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Vol. 68. Issue 7.
Pages 626 (July 2015)
Image in cardiology
DOI: 10.1016/j.rec.2014.09.023
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Cardiac Computed Tomography-guided Closure of Ventricular Septal Defect Secondary to Myocardial Infarction
Cierre de comunicación interventricular posinfarto guiado por tomografía computarizada cardiaca
Dabit Arzamendi
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Corresponding author:
, Chi Hion Li, Antoni Serra
Servicio de Cardiología, Hospital de Sant Pau i de la Santa Creu, Universidad de Barcelona, Barcelona, Spain
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An 84-year-old man with an unremarkable disease history came to our center more than 24hours after having an inferoposterior myocardial infarction. He underwent coronary angiography, which revealed occlusion of the posterolateral branch, with organized thrombus, that could not be revascularized; the thrombolysis in myocardial infarction (TIMI) flow was grade 1. The patient remained asymptomatic and stable until, 4 days later, he again experienced tightness associated with hypotension; an echocardiogram disclosed the presence of a ventricular septal defect (VSD) in inferomedial septum (Figure A). Surgery was ruled out due to a EuroSCORE risk of mortality > 20% and, with a view to carrying out transcatheter repair, cardiac computed tomography (CT) was performed. It revealed a 22-mm VSD with a ragged septum on the right ventricular aspect (Figure B). On the basis of these findings, the decision was made to close the VSD, creating a femorojugular venovenous loop (right femoral vein, transseptal access to left atrium, left ventricle, right ventricle, right atrium, jugular vein). This enabled a first step to release the disk in right ventricle and gather all the ragged tissue, aligning the septum. Using this technique, a 24-mm Amplatzer postinfarction VSD occluder was successfully implanted (Figures C and D). The patient progressed satisfactorily and, after 16 months of follow-up, he remained alive, was in functional class II, and had a residual Qp/Qs of 1.8. This case shows the great utility of CT for profiling the ventricular septum and determining the size of the defect, the margins, and the irregularities of VSD secondary to myocardial infarction, providing essential information for transcatheter closure strategies.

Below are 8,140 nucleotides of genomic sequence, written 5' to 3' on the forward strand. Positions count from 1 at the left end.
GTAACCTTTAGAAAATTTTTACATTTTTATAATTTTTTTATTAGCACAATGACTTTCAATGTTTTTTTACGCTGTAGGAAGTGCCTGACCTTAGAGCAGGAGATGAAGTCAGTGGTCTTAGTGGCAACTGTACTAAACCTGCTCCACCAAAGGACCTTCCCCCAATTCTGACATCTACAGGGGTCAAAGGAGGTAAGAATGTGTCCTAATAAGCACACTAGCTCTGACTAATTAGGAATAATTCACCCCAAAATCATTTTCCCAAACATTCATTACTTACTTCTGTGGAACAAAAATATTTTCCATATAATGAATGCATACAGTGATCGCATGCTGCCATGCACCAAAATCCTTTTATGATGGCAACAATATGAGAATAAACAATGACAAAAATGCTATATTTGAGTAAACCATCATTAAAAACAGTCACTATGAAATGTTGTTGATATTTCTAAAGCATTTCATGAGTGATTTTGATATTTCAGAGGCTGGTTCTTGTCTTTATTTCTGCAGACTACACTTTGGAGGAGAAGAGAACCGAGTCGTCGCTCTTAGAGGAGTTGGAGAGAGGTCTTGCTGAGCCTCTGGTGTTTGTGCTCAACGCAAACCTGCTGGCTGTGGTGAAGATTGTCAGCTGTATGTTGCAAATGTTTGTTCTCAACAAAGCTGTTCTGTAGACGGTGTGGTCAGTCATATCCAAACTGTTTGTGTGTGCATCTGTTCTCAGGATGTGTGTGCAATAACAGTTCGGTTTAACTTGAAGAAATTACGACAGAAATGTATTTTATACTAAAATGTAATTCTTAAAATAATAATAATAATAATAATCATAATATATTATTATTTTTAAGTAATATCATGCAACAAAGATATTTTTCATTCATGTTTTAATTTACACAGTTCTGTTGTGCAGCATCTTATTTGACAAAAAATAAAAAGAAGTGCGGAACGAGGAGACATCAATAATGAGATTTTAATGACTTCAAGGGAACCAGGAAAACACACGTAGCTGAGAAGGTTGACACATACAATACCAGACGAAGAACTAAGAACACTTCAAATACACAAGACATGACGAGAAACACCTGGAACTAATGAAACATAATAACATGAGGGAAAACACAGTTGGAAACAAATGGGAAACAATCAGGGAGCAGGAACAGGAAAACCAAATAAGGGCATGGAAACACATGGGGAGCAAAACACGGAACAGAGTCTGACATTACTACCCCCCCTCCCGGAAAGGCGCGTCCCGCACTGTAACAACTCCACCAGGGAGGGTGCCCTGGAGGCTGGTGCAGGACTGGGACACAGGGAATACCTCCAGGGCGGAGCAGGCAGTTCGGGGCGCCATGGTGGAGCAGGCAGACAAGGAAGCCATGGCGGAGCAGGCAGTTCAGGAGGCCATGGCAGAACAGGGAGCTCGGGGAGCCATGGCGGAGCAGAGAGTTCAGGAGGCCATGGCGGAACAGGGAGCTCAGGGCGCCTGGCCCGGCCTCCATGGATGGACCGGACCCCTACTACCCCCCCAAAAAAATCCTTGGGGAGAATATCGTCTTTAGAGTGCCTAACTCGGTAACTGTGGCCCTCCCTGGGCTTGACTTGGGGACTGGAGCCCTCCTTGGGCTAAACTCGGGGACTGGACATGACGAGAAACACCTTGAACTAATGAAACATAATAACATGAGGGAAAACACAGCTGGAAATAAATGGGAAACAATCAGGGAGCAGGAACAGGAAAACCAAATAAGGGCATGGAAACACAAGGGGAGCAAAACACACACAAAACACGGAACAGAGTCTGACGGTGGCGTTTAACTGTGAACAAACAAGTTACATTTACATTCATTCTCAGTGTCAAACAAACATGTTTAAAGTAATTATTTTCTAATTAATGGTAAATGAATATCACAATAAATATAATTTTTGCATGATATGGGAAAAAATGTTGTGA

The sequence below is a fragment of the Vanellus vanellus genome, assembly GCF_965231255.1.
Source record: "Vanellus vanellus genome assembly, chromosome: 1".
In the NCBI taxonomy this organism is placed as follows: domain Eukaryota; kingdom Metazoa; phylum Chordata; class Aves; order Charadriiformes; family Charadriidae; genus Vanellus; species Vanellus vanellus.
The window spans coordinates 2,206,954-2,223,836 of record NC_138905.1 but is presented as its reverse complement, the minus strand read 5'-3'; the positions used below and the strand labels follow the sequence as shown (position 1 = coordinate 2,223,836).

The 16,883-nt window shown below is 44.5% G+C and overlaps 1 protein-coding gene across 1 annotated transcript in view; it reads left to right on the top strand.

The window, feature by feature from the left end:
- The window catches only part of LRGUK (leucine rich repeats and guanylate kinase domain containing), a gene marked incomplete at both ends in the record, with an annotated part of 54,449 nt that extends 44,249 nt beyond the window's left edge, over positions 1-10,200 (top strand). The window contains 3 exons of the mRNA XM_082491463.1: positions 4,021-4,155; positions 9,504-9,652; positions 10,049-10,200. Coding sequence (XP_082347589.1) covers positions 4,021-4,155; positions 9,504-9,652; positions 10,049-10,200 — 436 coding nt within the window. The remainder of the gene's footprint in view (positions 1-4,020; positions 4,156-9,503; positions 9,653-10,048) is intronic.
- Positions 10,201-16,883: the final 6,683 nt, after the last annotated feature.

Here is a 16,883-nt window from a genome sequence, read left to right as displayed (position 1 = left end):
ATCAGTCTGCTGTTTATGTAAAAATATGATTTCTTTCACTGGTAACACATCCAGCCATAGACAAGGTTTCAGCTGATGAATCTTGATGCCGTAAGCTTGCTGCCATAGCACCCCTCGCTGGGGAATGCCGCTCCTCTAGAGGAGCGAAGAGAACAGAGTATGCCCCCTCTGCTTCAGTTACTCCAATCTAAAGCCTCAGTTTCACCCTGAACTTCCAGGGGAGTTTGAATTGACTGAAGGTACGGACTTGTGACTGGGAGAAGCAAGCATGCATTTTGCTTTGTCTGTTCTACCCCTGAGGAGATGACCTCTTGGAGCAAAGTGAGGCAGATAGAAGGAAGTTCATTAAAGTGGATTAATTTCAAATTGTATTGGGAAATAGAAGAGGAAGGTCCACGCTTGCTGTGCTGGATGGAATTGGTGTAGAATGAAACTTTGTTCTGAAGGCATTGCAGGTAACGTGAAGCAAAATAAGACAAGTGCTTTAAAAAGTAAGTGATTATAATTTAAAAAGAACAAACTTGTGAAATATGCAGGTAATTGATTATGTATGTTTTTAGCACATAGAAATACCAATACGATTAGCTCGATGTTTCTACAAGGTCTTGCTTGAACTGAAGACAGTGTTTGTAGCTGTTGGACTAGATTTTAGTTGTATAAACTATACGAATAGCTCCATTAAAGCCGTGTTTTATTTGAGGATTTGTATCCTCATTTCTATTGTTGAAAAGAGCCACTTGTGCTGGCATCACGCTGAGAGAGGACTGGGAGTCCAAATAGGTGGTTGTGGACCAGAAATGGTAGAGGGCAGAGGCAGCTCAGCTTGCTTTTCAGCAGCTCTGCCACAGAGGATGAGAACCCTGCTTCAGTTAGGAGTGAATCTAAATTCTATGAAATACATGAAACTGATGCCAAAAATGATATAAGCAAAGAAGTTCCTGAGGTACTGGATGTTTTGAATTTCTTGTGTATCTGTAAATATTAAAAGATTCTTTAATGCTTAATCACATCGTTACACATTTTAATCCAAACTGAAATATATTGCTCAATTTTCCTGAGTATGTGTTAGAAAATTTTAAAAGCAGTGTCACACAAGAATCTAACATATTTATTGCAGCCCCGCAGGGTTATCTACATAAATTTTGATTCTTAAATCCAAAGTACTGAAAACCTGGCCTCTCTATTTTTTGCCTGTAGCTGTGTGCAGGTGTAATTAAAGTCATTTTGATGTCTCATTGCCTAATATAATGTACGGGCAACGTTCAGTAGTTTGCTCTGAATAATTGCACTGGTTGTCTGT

Dr. Arzamendi is a proctor for St. Jude Medical.

Copyright © 2014. Sociedad Española de Cardiología
Revista Española de Cardiología (English Edition)

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